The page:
|Putting Children First||
Editorial: usatoday.com, April 1, 2013
Charter school experiment a success: Our view
by The Editorial Board, USA TODAY
The arrival of charter schools in any city usually starts a fight.
Critics — whether district superintendents or teachers' unions or school boards or a traveling band of academic doubters — snipe at the newcomers, arguing that they're siphoning students and money from traditional public schools.
But as evidence from the 20-year-old charter experiment mounts, the snipers are in need of a new argument. There's little doubt left that top-performing charters have introduced new educational models that have already achieved startling results in even the most difficult circumstances.
That doesn't mean all charters are automatically good. They're not. But it's indisputable that the good ones — most prominently, KIPP — are onto something. The non-profit company, which now has 125 schools, operates on a model that demands much more of students, parents and teachers than the typical school does. School days are longer, sometimes including Saturday classes. Homework burdens are higher, typically two hours a night. Grading is tougher. Expectations are high, as is the quality of teachers and principals, and so are the results.
KIPP's eighth-grade graduates go to college at twice the national rate for low-income students, according to its own tracking. After three years, scores on math tests rise as if students had four years of schooling, according to an independent study.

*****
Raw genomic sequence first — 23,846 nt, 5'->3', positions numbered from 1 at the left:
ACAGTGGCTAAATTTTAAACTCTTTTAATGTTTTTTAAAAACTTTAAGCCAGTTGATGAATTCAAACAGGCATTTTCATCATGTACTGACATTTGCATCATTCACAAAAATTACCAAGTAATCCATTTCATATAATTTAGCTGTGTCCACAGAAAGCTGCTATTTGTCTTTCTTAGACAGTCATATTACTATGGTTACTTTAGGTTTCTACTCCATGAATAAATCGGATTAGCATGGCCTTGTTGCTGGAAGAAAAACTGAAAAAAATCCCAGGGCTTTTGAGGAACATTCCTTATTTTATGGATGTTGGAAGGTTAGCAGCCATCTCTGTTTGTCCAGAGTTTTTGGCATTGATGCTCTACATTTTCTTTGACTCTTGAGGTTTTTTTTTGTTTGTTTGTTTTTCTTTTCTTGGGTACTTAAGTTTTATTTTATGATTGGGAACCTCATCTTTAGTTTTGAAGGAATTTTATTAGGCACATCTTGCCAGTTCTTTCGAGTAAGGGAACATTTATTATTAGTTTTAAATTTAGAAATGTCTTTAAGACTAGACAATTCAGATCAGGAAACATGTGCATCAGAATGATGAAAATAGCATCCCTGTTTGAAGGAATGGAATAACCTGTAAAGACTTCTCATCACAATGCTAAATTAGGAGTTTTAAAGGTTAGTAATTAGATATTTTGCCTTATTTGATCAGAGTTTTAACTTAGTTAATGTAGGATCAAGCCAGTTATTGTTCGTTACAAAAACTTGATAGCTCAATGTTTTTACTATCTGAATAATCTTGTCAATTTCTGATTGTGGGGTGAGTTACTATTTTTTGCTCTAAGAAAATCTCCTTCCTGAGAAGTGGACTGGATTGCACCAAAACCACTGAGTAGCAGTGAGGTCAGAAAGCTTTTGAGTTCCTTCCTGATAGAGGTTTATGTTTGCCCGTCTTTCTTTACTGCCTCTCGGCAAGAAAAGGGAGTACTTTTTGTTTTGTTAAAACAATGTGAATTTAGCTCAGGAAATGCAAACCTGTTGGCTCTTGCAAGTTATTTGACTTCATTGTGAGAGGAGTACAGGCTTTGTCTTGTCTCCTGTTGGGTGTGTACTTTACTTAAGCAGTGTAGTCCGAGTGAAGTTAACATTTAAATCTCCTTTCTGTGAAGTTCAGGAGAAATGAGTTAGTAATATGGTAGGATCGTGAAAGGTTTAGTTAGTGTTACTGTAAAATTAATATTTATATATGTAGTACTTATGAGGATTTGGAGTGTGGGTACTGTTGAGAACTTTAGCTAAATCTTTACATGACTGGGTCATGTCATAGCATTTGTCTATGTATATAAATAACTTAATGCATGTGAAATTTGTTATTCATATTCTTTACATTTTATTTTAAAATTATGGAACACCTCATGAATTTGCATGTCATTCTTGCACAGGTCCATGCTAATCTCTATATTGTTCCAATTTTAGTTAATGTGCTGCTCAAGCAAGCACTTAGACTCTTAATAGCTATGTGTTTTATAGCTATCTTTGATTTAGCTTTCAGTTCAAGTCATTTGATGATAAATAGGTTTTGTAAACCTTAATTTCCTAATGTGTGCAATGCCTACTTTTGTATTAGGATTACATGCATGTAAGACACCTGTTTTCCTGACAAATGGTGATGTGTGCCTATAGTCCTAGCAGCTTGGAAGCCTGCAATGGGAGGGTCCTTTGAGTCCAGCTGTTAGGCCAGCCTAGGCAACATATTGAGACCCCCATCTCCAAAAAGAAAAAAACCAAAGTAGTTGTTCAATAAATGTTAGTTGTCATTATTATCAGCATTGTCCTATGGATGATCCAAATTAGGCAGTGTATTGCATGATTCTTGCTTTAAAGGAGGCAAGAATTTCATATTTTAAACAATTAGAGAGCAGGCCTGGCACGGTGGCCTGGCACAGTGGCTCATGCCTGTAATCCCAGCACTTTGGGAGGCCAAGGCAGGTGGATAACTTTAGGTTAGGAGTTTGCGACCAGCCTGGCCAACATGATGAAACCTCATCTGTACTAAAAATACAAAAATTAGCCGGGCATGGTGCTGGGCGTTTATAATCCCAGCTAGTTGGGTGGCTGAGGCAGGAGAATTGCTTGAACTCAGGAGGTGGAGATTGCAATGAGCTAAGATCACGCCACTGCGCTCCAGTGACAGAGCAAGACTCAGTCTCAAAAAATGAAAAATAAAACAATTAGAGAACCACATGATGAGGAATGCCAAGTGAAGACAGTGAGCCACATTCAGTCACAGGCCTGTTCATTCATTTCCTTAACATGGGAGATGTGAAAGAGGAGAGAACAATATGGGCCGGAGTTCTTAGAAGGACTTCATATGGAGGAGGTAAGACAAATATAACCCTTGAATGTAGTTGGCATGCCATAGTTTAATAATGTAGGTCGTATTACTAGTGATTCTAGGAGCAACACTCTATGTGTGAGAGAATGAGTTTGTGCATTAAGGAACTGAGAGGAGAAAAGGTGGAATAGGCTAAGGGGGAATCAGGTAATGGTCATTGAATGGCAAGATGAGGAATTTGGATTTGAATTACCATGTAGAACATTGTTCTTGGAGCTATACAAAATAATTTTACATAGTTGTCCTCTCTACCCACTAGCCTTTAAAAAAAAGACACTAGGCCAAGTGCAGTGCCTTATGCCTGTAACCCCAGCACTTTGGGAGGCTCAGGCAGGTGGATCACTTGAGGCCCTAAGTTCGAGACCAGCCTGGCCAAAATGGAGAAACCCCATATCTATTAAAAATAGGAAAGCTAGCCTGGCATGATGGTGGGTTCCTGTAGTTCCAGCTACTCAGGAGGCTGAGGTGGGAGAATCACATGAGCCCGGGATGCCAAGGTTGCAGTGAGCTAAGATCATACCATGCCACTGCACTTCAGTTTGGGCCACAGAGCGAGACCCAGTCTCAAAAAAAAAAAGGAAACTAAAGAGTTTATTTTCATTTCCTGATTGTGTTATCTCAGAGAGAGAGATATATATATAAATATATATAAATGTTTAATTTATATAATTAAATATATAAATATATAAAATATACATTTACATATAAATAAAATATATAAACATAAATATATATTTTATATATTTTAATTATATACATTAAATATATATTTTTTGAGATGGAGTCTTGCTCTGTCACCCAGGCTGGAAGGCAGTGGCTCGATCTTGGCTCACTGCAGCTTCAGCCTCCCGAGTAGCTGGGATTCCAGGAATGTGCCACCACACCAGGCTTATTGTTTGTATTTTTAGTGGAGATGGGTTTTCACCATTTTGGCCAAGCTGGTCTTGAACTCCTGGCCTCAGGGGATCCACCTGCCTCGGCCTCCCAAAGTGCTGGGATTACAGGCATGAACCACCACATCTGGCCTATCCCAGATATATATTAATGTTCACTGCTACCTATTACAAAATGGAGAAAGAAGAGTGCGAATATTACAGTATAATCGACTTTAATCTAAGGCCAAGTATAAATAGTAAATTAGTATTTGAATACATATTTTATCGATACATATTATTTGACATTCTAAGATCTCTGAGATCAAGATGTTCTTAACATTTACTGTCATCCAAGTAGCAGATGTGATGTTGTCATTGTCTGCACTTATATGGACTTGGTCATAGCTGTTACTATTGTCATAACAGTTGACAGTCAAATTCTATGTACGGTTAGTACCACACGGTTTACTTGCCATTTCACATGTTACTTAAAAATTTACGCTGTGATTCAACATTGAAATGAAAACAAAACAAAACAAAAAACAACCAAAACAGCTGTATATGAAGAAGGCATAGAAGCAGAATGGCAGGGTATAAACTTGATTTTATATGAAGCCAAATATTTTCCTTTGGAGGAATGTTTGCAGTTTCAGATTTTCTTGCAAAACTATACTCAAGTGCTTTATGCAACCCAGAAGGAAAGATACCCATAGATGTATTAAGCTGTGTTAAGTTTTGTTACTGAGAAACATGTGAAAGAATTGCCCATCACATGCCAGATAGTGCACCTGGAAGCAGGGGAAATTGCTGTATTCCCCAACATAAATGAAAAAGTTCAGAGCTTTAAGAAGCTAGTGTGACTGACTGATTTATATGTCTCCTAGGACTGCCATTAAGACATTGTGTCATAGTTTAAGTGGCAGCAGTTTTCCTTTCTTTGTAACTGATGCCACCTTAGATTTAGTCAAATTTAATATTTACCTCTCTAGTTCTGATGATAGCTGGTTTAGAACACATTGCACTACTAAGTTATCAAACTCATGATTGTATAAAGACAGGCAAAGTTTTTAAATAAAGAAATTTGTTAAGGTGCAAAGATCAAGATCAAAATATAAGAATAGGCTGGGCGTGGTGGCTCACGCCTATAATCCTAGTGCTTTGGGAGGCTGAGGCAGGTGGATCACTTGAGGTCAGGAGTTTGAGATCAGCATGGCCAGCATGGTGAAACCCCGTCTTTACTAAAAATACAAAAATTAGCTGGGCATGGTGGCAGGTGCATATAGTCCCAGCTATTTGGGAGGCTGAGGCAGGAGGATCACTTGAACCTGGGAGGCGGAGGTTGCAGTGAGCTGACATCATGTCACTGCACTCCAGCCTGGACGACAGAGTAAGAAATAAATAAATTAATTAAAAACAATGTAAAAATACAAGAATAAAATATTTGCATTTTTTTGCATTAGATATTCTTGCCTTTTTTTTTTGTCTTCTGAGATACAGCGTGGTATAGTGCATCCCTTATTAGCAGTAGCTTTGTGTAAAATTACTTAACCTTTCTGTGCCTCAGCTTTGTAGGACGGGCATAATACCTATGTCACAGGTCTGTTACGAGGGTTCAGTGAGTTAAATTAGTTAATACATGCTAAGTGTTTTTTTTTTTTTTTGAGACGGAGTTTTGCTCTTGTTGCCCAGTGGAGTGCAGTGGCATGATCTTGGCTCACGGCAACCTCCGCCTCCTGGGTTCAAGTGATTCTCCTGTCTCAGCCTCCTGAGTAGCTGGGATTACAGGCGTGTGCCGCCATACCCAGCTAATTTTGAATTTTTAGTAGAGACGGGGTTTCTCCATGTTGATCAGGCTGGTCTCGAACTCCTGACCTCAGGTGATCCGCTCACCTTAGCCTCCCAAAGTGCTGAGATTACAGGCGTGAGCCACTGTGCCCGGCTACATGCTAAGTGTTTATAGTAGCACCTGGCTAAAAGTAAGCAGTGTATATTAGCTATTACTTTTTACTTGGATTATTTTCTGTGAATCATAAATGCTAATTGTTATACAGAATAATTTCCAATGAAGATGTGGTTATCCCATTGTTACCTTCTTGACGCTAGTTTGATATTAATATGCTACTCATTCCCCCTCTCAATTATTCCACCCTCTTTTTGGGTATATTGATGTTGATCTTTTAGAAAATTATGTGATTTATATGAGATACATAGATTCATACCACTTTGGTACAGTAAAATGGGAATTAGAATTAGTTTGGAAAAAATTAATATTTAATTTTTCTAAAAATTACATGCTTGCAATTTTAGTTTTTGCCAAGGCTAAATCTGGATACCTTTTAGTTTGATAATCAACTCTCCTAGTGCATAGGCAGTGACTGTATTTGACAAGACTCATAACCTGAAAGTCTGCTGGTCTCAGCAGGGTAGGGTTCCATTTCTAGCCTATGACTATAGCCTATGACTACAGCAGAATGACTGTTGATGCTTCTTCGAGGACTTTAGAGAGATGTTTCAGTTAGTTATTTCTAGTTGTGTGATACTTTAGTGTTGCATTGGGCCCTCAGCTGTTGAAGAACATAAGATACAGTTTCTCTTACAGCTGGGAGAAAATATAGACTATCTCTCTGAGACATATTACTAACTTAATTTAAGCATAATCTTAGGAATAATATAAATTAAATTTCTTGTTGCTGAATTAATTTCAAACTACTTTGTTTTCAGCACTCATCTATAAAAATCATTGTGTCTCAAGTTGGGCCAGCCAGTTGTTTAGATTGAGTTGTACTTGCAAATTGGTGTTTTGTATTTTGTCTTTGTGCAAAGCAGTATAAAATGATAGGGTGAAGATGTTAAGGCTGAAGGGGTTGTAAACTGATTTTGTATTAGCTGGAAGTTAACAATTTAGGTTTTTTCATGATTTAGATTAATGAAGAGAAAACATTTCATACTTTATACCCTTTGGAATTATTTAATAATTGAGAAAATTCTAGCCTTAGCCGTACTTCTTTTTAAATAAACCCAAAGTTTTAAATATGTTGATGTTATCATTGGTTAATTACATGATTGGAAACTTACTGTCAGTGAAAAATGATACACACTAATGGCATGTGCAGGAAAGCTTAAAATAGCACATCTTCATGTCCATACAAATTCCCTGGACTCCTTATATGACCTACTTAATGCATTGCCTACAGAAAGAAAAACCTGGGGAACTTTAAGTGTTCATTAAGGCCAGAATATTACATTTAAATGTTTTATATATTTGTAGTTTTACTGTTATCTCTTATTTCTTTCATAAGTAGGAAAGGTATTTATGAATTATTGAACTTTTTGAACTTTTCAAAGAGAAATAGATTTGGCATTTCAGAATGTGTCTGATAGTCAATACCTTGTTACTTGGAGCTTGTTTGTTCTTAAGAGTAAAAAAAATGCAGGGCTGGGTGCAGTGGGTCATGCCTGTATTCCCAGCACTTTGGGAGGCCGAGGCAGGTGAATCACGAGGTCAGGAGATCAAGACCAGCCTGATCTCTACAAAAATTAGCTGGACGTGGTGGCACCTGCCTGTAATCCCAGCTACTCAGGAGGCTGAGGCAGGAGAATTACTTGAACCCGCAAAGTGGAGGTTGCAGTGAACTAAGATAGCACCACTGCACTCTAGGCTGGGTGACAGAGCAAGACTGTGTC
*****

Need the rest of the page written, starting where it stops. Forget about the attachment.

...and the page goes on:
The question isn't whether such successful models should be replicated, but how best to do it. In some forward-thinking communities, that reality is altering the stale charter debate.
Houston's Spring Branch school district, for instance, courted two proven charter companies — KIPP and YES Prep — to open schools with their own teachers and principals inside two existing public schools. Finding and paying for space is one of the biggest obstacles charters face.
The charters started last fall with fifth- and sixth-grade classrooms, and they plan to expand over the next few years. They're sharing ideas and programs with district teachers and principals. In exchange, the district is providing the extracurricular activities, from band classes to sports, that charters often lack.
Richard Barth, CEO of the KIPP Foundation, says similar collaborations have sprung up across the country, where civic leaders have moved past the "charter vs. district debate" and are asking themselves: "How do we just make sure that every child in the city gets to wake up in the morning and go to a great school?"
This revolutionary change is coming at a propitious moment: A rigorous new study of KIPP, the nation's best known and most scrutinized charter network, blew away criticism that has fueled the charter fight. Critics have long contended that KIPP's success with minority and low-income children is less about its methods than about skimming the best students with the most motivated parents. Not so, the five-year study of 43 KIPP middle schools concluded.
Instead, Mathematica Policy Research found that KIPP schools improved student achievement in math, reading, science and social studies. Researchers compared students who had won lotteries to enter KIPP schools against students in the lotteries who lost out. Thus, students and their parents were equally motivated. Even so, the KIPP students did better.
The sooner educators figure out how to replicate charter successes, the better off students will be.
Copyright 2013USA TODAY
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